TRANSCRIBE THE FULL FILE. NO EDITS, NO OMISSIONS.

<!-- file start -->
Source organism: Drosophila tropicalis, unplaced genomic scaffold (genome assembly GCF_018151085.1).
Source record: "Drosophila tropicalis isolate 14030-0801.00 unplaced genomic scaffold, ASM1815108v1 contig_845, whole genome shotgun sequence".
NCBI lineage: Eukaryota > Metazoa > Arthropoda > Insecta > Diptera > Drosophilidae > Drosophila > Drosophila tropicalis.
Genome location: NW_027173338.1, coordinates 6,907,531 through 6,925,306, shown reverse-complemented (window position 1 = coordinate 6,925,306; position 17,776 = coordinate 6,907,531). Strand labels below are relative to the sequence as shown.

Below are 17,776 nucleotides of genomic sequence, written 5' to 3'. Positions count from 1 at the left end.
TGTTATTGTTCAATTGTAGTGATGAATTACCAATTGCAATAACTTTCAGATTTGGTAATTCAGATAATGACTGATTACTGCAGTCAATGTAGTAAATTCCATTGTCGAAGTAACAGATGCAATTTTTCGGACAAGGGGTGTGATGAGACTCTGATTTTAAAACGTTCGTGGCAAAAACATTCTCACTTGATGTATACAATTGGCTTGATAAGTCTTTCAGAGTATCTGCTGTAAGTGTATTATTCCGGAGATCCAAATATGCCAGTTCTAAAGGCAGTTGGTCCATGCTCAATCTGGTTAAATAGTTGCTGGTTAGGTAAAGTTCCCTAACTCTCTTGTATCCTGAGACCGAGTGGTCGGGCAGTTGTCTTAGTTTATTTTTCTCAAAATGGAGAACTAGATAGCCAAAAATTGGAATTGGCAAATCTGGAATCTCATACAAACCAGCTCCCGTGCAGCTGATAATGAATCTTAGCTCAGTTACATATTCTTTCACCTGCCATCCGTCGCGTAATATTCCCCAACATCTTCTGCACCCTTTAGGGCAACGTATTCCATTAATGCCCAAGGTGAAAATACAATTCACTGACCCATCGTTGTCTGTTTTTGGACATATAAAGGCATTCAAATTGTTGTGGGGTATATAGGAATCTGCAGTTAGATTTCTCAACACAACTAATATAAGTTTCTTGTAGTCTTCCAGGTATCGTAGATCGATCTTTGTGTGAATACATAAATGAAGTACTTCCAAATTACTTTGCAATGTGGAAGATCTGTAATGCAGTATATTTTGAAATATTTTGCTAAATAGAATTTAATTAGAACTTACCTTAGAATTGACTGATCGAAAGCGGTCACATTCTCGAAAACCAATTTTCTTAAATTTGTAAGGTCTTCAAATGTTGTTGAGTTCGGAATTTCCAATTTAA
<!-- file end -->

Source organism: Drosophila tropicalis, unplaced genomic scaffold (genome assembly GCF_018151085.1).
Source record: "Drosophila tropicalis isolate 14030-0801.00 unplaced genomic scaffold, ASM1815108v1 contig_845, whole genome shotgun sequence".
NCBI lineage: Eukaryota > Metazoa > Arthropoda > Insecta > Diptera > Drosophilidae > Drosophila > Drosophila tropicalis.
Genome location: NW_027173338.1, coordinates 6,907,531 through 6,925,306, shown reverse-complemented (window position 1 = coordinate 6,925,306; position 17,776 = coordinate 6,907,531). Strand labels below are relative to the sequence as shown.

Below are 17,776 nucleotides of genomic sequence, written 5' to 3'. Positions count from 1 at the left end.
TGTTATTGTTCAATTGTAGTGATGAATTACCAATTGCAATAACTTTCAGATTTGGTAATTCAGATAATGACTGATTACTGCAGTCAATGTAGTAAATTCCATTGTCGAAGTAACAGATGCAATTTTTCGGACAAGGGGTGTGATGAGACTCTGATTTTAAAACGTTCGTGGCAAAAACATTCTCACTTGATGTATACAATTGGCTTGATAAGTCTTTCAGAGTATCTGCTGTAAGTGTATTATTCCGGAGATCCAAATATGCCAGTTCTAAAGGCAGTTGGTCCATGCTCAATCTGGTTAAATAGTTGCTGGTTAGGTAAAGTTCCCTAACTCTCTTGTATCCTGAGACCGAGTGGTCGGGCAGTTGTCTTAGTTTATTTTTCTCAAAATGGAGAACTAGATAGCCAAAAATTGGAATTGGCAAATCTGGAATCTCATACAAACCAGCTCCCGTGCAGCTGATAATGAATCTTAGCTCAGTTACATATTCTTTCACCTGCCATCCGTCGCGTAATATTCCCCAACATCTTCTGCACCCTTTAGGGCAACGTATTCCATTAATGCCCAAGGTGAAAATACAATTCACTGACCCATCGTTGTCTGTTTTTGGACATATAAAGGCATTCAAATTGTTGTGGGGTATATAGGAATCTGCAGTTAGATTTCTCAACACAACTAATATAAGTTTCTTGTAGTCTTCCAGGTATCGTAGATCGATCTTTGTGTGAATACATAAATGAAGTACTTCCAAATTACTTTGCAATGTGGAAGATCTGTAATGCAGTATATTTTGAAATATTTTGCTAAATAGAATTTAATTAGAACTTACCTTAGAATTGACTGATCGAAAGCGGTCACATTCTCGAAAACCAATTTTCTTAAATTTGTAAGGTCTTCAAATGTTGTTGAGTTCGGAATTTCCAATTTAA